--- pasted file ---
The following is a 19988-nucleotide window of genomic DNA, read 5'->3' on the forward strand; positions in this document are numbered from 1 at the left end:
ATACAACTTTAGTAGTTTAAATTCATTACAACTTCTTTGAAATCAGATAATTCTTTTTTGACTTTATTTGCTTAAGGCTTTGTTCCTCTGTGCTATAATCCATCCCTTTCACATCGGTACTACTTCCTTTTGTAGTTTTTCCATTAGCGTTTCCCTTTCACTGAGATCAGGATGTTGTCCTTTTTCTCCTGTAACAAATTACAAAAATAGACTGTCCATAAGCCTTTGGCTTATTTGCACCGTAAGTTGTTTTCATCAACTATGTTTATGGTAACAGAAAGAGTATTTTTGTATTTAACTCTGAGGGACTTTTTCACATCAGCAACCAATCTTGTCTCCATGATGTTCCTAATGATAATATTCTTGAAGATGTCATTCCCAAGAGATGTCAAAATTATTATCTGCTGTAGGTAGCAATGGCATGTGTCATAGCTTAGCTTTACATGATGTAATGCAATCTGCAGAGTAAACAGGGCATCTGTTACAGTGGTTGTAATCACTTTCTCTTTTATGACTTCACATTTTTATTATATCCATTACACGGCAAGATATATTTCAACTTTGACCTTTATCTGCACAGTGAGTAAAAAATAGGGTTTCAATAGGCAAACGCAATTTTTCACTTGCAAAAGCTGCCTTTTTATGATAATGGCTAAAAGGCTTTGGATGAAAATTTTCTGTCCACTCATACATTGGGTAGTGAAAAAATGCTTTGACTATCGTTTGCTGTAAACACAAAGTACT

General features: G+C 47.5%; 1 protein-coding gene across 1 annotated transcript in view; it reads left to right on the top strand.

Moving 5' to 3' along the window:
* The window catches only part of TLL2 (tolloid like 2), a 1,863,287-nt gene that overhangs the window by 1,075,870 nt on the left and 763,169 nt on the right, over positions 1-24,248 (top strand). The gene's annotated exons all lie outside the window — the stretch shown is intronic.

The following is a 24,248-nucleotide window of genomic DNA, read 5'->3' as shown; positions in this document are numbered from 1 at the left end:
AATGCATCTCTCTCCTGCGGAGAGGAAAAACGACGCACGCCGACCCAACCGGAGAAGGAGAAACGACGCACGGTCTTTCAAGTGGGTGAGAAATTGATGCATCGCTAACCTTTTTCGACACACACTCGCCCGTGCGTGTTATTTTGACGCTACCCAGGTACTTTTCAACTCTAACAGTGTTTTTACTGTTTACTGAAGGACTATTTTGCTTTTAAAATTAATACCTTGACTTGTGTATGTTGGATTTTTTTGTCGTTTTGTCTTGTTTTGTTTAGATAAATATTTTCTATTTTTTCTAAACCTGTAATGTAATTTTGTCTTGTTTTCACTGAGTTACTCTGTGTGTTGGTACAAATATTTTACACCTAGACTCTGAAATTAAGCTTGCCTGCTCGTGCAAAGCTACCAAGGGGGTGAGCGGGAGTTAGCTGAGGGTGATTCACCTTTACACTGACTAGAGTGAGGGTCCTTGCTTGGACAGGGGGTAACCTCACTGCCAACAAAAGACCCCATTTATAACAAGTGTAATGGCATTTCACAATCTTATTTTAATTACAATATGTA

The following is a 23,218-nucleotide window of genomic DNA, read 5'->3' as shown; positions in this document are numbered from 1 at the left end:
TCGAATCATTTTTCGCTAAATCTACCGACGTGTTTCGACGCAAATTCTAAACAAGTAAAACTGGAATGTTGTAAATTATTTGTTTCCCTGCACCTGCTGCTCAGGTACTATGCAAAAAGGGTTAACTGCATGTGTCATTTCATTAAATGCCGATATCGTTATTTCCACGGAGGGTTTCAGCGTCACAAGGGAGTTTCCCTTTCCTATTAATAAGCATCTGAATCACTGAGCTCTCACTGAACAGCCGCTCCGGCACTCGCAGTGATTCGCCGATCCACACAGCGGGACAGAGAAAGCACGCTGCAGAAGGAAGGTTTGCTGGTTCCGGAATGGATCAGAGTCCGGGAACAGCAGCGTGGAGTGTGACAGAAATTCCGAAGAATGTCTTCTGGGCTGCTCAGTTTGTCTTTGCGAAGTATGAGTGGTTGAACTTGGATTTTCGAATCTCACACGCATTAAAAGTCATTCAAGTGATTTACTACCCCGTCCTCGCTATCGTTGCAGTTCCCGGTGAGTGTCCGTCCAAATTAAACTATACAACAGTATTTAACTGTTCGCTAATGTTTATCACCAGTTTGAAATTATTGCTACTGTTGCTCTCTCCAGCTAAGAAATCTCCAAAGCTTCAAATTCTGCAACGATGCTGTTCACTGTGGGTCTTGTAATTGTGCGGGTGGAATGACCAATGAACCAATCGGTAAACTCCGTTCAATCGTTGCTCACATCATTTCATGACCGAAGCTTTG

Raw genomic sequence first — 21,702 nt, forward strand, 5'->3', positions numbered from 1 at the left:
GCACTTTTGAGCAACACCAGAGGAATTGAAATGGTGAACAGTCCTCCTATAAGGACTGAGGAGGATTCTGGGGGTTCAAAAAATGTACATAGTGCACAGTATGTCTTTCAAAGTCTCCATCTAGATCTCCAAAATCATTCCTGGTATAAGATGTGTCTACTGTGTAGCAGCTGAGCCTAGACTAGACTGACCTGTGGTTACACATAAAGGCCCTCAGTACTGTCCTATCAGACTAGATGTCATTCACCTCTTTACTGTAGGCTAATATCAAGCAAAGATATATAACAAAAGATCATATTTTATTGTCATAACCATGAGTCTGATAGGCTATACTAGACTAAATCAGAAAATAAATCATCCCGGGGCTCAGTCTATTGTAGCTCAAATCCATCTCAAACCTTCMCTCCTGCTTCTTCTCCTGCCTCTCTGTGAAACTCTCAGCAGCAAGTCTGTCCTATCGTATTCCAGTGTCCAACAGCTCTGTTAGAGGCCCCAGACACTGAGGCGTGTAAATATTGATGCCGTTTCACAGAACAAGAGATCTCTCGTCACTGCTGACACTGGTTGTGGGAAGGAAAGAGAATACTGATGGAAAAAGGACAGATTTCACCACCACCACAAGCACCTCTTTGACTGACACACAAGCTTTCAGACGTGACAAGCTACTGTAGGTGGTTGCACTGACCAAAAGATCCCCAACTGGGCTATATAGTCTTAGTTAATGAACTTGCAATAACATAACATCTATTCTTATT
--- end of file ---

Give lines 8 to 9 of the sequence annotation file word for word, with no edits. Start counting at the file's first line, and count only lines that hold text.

The following is a 23,218-nucleotide window of genomic DNA, read 5'->3' as shown; positions in this document are numbered from 1 at the left end:
TCGAATCATTTTTCGCTAAATCTACCGACGTGTTTCGACGCAAATTCTAAACAAGTAAAACTGGAATGTTGTAAATTATTTGTTTCCCTGCACCTGCTGCTCAGGTACTATGCAAAAAGGGTTAACTGCATGTGTCATTTCATTAAATGCCGATATCGTTATTTCCACGGAGGGTTTCAGCGTCACAAGGGAGTTTCCCTTTCCTATTAATAAGCATCTGAATCACTGAGCTCTCACTGAACAGCCGCTCCGGCACTCGCAGTGATTCGCCGATCCACACAGCGGGACAGAGAAAGCACGCTGCAGAAGGAAGGTTTGCTGGTTCCGGAATGGATCAGAGTCCGGGAACAGCAGCGTGGAGTGTGACAGAAATTCCGAAGAATGTCTTCTGGGCTGCTCAGTTTGTCTTTGCGAAGTATGAGTGGTTGAACTTGGATTTTCGAATCTCACACGCATTAAAAGTCATTCAAGTGATTTACTACCCCGTCCTCGCTATCGTTGCAGTTCCCGGTGAGTGTCCGTCCAAATTAAACTATACAACAGTATTTAACTGTTCGCTAATGTTTATCACCAGTTTGAAATTATTGCTACTGTTGCTCTCTCCAGCTAAGAAATCTCCAAAGCTTCAAATTCTGCAACGATGCTGTTCACTGTGGGTCTTGTAATTGTGCGGGTGGAATGACCAATGAACCAATCGGTAAACTCCGTTCAATCGTTGCTCACATCATTTCATGACCGAAGCTTTG